Subaru lent their all wheel drive expertise to the project. While the brand offers its Solterra sister car as all wheel drive only, Toyota offers its bZ4X with the choice of front wheel drive or all wheel drive. Unless you need more traction for frequent inclement weather and tricky roads and terrain, the front wheel drive model offers the best range and efficiency. However in real world driving Toyota’s range figure seems overly optimistic, with this test driver achieving closer to 364 kilometres in winter weather.


There’s a standard fit 11kW onboard AC charger and DC fast charging is possible up to 150kW for an 80% charge in about 45 minutes.

Boot space in the bZ4X
Boot space in the bZ4X


The 2024 Toyota bZ4X Sport is available from €50,075.


Toyota has seemingly been slow to bring a full battery electric vehicle to market, and the bZ4X appears somewhat fashionably late to the party. It is competitive however in the overall packaging of the car and the price. It’s a sign of good things to come from the Toyota brand in electric vehicles, after reigning supreme in hybrid vehicles for so long.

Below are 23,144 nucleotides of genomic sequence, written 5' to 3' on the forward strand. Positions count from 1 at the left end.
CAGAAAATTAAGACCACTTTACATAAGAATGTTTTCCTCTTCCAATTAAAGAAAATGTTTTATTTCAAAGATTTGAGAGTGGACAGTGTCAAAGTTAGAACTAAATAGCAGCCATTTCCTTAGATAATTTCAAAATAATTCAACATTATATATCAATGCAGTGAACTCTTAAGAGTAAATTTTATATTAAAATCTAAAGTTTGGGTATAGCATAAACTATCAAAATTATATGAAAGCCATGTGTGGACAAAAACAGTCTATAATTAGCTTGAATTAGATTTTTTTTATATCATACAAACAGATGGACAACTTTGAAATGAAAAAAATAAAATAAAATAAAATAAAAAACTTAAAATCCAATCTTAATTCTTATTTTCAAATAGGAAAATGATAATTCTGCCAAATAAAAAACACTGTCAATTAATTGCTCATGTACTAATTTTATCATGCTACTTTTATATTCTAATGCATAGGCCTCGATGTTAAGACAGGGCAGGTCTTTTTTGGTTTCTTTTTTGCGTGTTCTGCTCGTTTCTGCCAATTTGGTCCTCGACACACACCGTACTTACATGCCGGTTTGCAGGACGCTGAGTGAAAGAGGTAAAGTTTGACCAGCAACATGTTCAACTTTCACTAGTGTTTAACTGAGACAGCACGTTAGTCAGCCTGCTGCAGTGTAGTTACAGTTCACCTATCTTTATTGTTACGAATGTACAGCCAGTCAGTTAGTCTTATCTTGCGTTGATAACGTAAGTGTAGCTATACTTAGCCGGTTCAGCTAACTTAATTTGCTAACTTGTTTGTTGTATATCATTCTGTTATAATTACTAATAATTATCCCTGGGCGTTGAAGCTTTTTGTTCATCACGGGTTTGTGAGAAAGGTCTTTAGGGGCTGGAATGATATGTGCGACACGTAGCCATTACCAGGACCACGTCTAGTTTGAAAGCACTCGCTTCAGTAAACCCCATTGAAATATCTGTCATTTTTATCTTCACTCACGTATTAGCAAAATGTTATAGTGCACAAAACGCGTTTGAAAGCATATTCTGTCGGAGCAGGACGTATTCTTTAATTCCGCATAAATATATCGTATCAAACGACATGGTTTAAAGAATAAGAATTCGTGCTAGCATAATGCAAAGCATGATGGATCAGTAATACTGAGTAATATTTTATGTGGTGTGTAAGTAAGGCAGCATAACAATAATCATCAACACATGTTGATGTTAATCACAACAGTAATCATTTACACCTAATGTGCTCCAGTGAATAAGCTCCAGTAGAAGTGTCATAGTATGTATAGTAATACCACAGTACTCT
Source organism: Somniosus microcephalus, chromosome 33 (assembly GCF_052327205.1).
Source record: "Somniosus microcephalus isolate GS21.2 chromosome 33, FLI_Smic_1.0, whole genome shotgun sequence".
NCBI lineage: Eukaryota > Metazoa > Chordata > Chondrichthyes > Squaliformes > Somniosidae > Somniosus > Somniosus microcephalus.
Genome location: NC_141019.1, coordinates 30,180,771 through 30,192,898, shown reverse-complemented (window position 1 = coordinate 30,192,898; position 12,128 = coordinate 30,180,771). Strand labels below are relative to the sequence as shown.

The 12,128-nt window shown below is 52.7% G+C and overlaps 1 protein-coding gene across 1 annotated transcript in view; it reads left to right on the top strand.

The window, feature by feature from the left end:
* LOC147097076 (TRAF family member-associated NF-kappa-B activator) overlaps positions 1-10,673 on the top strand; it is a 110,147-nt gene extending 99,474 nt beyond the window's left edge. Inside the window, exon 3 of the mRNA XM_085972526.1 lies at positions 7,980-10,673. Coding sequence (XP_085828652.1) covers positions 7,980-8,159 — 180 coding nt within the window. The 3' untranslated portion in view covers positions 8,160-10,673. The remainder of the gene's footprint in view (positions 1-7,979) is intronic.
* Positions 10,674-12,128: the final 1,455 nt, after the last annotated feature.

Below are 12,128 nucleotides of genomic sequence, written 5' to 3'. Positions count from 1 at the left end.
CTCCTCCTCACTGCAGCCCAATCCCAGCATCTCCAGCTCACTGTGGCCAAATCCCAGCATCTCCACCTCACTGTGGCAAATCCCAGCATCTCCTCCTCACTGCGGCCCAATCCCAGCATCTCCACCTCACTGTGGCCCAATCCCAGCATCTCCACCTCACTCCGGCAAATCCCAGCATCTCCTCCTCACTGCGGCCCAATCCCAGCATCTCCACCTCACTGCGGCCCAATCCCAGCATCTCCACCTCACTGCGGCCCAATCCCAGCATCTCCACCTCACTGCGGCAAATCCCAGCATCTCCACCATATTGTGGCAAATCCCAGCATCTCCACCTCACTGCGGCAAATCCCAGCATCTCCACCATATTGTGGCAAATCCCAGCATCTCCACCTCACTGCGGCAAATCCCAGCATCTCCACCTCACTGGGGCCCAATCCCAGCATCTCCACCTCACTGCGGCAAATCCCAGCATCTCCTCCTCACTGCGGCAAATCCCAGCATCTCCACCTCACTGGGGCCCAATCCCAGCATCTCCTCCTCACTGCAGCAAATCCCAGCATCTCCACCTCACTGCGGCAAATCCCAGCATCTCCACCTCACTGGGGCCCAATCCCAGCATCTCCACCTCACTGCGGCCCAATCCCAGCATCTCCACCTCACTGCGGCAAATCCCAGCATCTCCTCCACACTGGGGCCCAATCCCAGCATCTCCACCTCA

The bZ4X is not perfectly executed with a few foibles, but in other areas like comfort and handling it really excels giving an overall good impression of the car. The real world range is a little more average but for many it’s just enough really. In the end it’s the reassuring quality and solidness that makes Toyota one of Ireland’s best loved brands that will make the bZ4X a sound companion for those ready to take the next step from hybrid to full battery electric.


Written by Caroline Kidd

Founder and Editor of Changing Lanes, Juror for Irish Car of the Year

The Toyota bZ4X is available in Ireland now
The Toyota bZ4X is available in Ireland now